The best way to do this is to set expectations and boundaries from the beginning – I mean from before the clients even hire you.  You must set a sense of authority and expertise, and be clear that there are ground rules for communication, including office hours and a general good attitude when talking.  I was a bride and I know how stressful it can be – but we’re not saving lives here: There’s no need to have an anxiety attack over whether or not the quartet can learn the exact arrangement of the pop song you want playing as you walk down the aisle.

Peony Boutonnierre Peony Boutonierre  Boundaries wedding clients Mulberry Row florist Malibu Rocky Oaks wedding peonies

Photo by Iris and Light

Pick the Right Clients.

If potential clients don’t like your no-nonsense (but kind) attitude, they aren’t a good fit. You’re not a non-stop ‘yes man,’ you’re a voice of reason. If they want an enabler, they can go somewhere else.

Make it Legal!

Then, be sure your contract supports your boundaries, and lays in place parameters for how you communicate.

Once you start establishing your authority, your life will change, and your work will be more joyous, and your clients will be grateful for your support.  To learn more about boundaries, email me at  Happy planning!

Business Builders: What we can learn from Prince

By | Business Builders, Business Development, Event Planner, Event Planning Business Advice, Prince | No Comments

purple rain


Like most, I was shocked and saddened by Prince’s death last week.  Being obsessed with my business at any given time (as most self employed peeps tend to be), I immediately started thinking about his life insofar as how I could learn from it as a businessperson.  It wasn’t a stretch, at all.  He was a hardworking, honest, brilliant man and he had great business practices, too.

  1. He protected his best interests.  Prince changed his name to a symbol in order to get out of what he thought were overbearing contracts with his record company. He also always fought for pure artistic control. While it’s good to meet clients in the middle with their fair requests, it’s also important to make sure to protect your interests as a business if an unfair request is made.  If your gut is telling you something is amiss, listen closely, and act wisely.
  2. He supported and mentored others – especially women. Think of other artists, male or female, and what other artists they have helped succeed. I can’t think of any that match Prince.  From Sheena Easton to Sheila E to Wendy and Lisa, he has brought talented female artists to the forefront of pop, sharing his stage generously. I have so many outstanding relationships with fellow planners; it’s a wonderful community.  I hear from time to time there may be a propensity for cliquishness, though I have never experienced this. For me, sharing information and resources is great business and more importantly, reflects a passion for supporting our community, particularly the women working hard to be self reliant and successful.  And if this means grooming a contractor who works for you and then one day she/he starts their own business,that’s okay. I actually love working for, and with, my past employees! It’s fun, and we rely on each other to talk us through crazy days, share tips and crucial info, and overall it boosts the economy, and our industry, in both big and small ways.
  3. He innovated.  In a recent interview, quoted here, Questlove said, “Prince is probably the only artist who got to live the dream of constant innovation.”  He was constantly playing with new ways of developing music.  As event planners, we have to constantly watch for the next trend, next idea, next way to engage attendees with social media, etc.  We teach our clients Pinterest, get a business Dropbox account for sharing large files, and stay engaged on Instagram and track the ever changing algorithms of Facebook and Google. I’m always on the hunt for new educational seminars, webinars, and articles to help me see what’s on the horizon, and chatting with fellow planners is a great way to do this as well.
  4. He was multidisciplinary.  He once said, The key to longevity is to learn every aspect of music that you can. Prince played a bazillion instruments, and brilliantly.  As planners, we need to have a wide range of knowledge. I’ve taken classes with florists (with Flower Duet and Flour LA) to learn more about decor and florals; taken seminars on lighting; and floor managed for caterers, to give an example of my attempts to better educate myself so I can best learn to advocate for the best options for my clients – and to educate them, as well.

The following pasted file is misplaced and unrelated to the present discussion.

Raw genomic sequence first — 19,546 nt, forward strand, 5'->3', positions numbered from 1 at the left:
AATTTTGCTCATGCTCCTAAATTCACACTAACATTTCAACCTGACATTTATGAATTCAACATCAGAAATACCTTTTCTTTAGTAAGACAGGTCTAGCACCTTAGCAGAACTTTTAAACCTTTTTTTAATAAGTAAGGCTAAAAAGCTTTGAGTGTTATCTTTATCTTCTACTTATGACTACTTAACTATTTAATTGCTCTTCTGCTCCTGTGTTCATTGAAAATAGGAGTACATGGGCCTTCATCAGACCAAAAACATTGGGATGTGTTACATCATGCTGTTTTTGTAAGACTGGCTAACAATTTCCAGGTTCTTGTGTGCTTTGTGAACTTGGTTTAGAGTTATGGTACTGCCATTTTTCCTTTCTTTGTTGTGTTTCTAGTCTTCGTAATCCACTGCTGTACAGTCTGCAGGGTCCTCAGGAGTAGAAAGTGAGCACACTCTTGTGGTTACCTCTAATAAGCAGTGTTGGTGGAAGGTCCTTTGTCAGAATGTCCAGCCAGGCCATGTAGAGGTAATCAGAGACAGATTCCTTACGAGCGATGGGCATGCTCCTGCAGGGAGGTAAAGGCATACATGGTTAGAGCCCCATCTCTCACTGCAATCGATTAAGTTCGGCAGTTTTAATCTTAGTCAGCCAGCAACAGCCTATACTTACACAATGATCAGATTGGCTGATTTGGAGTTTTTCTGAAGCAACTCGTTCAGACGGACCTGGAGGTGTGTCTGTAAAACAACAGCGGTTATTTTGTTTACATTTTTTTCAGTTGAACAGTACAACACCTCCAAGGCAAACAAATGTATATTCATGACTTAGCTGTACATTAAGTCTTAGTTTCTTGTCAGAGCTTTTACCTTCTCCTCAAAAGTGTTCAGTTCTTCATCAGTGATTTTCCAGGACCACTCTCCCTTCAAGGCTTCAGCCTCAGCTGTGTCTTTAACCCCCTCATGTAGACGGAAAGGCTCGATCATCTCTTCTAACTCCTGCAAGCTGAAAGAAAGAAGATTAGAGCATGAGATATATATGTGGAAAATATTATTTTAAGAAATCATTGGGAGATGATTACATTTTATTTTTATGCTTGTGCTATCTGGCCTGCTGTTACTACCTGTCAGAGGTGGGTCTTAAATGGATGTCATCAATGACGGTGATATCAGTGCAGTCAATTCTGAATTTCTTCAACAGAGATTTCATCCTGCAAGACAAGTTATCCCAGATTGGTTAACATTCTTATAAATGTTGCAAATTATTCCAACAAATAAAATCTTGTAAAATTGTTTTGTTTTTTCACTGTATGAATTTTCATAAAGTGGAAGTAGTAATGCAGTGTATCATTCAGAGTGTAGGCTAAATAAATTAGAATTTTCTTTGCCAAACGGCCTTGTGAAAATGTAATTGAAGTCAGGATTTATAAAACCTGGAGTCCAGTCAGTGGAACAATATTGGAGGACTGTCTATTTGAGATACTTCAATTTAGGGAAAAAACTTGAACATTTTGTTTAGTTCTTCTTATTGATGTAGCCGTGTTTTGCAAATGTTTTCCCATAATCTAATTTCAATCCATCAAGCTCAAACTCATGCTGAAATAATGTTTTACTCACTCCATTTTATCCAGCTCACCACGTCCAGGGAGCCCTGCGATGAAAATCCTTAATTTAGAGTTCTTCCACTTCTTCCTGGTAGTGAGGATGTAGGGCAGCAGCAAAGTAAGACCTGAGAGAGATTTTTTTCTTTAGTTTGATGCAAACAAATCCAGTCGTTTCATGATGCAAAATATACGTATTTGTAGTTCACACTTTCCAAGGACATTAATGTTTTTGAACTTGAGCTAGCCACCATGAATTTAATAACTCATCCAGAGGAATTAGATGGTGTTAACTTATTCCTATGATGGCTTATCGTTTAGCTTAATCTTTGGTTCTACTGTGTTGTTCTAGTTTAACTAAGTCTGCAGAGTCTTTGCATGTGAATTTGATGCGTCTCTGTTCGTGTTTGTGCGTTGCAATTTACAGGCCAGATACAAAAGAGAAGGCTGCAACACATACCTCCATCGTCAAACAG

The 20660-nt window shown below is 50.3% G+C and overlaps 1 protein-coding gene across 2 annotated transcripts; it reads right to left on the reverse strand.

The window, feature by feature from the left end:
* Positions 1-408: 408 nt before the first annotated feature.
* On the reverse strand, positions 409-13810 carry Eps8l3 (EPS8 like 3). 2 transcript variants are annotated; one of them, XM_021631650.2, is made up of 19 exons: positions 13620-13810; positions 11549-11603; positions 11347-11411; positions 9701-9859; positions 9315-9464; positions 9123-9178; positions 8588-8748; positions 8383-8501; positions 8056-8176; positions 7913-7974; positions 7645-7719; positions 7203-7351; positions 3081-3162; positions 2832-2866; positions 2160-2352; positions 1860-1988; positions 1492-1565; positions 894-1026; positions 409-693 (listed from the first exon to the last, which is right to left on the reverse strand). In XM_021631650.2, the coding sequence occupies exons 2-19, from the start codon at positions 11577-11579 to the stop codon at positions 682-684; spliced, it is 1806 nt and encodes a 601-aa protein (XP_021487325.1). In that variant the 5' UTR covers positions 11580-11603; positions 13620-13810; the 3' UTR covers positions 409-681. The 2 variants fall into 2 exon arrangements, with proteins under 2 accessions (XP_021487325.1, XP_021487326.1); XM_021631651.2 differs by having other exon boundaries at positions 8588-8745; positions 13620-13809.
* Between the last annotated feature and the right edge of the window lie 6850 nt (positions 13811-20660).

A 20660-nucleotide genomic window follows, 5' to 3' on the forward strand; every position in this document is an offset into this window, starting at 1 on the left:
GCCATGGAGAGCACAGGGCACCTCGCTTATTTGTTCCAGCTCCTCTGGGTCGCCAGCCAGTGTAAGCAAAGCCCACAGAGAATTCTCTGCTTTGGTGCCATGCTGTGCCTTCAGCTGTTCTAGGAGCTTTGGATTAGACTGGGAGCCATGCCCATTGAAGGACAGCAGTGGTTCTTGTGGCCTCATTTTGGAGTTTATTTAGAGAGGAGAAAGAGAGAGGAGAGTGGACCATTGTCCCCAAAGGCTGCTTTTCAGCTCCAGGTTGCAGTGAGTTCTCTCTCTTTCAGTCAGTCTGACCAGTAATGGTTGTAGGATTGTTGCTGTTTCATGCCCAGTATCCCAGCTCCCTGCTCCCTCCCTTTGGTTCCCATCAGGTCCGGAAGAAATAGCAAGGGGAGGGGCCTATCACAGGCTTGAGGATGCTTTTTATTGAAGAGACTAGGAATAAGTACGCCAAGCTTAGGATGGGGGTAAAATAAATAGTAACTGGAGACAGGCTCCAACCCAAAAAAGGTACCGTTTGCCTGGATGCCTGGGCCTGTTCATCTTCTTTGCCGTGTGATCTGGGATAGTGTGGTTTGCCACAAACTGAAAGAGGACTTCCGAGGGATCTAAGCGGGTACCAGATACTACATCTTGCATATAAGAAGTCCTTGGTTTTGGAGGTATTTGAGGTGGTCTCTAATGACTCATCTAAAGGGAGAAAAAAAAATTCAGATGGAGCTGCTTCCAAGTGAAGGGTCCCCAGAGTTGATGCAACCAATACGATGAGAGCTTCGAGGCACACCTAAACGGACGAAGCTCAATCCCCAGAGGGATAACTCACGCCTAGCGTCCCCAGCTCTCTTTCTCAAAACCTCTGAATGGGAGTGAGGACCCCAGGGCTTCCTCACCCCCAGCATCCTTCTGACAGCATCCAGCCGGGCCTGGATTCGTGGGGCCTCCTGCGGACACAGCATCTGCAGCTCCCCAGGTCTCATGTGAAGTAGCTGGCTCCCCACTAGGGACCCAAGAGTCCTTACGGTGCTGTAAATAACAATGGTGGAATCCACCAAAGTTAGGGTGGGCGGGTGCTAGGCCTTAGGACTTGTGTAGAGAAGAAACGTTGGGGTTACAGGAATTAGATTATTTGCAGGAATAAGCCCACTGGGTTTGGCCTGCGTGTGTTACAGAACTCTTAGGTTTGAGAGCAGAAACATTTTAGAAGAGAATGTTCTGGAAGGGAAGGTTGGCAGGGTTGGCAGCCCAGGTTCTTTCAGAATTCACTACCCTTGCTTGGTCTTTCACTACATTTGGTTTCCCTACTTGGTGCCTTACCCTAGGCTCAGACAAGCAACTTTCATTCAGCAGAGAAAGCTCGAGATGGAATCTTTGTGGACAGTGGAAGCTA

I have a lot more work to do – it’ll never end, really – to constantly hone and refine my expertise as a planner, even though I’ve already come a long way; but thinking of all he accomplished is one way to encourage me to keep striving.  It’s a testament to who he was as an artist that he has that power – to inspire us!

Business Builders: Book Report -“Accounting for the Numberphobic”

By | Business Builders, Business Consulting, Business Development, Event Planning Business Advice | No Comments

Part of running a business is being able to do everything at first – sales, marketing, office management, and bookkeeping. Now, eventually you want to outsource at least partially some things, and not be a one man or woman show – or you will stagnate and become overwhelmed.  But it is imperative that you understand how to do basic bookkeeping and understand revenue, profit, and other key concepts about managing the finances of a business.

Reading Accounting for the Numberphobic by Dawn Fotopulos is the one book to read in order to do this. It moves quickly, it’s engaging, and explains things simply so anyone can understand. Most importantly, it relates how many financial concepts affect your business, and how to evaluate the services or products you sell – so you can adjust the pricing, discard, or re-engineer said services to boost your profit.

Key takeaways you’ll find inside:

  1.  Why booking all your leads is a bad sign
  2. Why a higher-priced service may NOT be a moneymaker for you
  3. How to read your balance sheet
  4. Invoicing. You must invoice your clients a few days before their payment is due; or you will have significant cash flow issues.  Fotopulos explains some other excellent advice for invoicing properly.

Another tip I’ll throw into the mix – hire a great bookkeeper to polish your Profit and Loss report at the end of the year and process your 1099s; and then use or other online bookkeeping software that syncs with your bank account for nearly brainless reconciliation of your books on a daily, weekly, or monthly basis.  This system allows you to have that professional oversight so you don’t screw up fatally, but avoids the cost of a full on bookkeeper which can be hard to afford the first few years of a business.

And, read this book!  It will ease any fears or confusion on accounting, and strengthen your business.